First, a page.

Why are certain trusts referred to as “living”?

I’m often asked the question, why are certain trusts referred to as “living”? A Trust is simply a means of holding and transferring property. A Trust serves as a Will substitute. In other words, property placed in a Trust will pass pursuant to the terms of the Trust as opposed to a Will at your death and avoids probate. Trusts can be revocable or irrevocable. A Revocable Trust, as its name implies, can be changed or amended by the creator of the Trust (known as the “Trustor” or “Settlor”) at any time, unless the Trustor is deceased or incapacitated.

The person in charge of the managing the assets in the Trust is called the “Trustee”. During your lifetime, you serve as the trustee. “Funding” is the process of transferring assets into the Trust. For example, real estate is transferred into your trust by the execution of a deed. For an automobile, this would be accomplished by changing the ownership of the car on the Certificate of Title. A Living Trust is a trust that is funded while the Trustor is alive. After the death of the Trustor, the assets in the Trust will be distributed in accordance with the terms of the Trust and avoid probate.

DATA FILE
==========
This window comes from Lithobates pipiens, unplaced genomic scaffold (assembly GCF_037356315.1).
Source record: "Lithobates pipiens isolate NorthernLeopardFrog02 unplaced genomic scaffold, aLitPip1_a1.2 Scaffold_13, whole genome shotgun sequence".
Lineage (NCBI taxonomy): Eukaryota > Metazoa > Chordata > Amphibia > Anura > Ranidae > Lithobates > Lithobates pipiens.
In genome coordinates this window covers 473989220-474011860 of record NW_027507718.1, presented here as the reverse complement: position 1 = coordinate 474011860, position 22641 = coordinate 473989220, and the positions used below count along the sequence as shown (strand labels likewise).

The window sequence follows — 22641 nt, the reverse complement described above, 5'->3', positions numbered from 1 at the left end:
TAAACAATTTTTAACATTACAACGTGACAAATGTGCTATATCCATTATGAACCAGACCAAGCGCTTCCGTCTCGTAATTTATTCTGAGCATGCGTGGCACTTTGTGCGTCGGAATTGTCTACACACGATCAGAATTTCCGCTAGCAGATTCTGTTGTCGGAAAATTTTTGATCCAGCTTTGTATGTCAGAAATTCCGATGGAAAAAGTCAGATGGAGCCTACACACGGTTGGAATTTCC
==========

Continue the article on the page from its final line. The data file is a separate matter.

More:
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Drizin Law is providing this information for educational purposes only. It should not be construed as legal advice or a legal opinion as to any specific facts or circumstances. This information is based on general principles of Nevada law at the time it was created and you should be aware laws frequently change. Moreover, the laws affecting you may differ depending on the circumstances. You should consult with a qualified attorney in your own state or jurisdiction concerning your particular situation. Review of this information does not create an attorney-client relationship.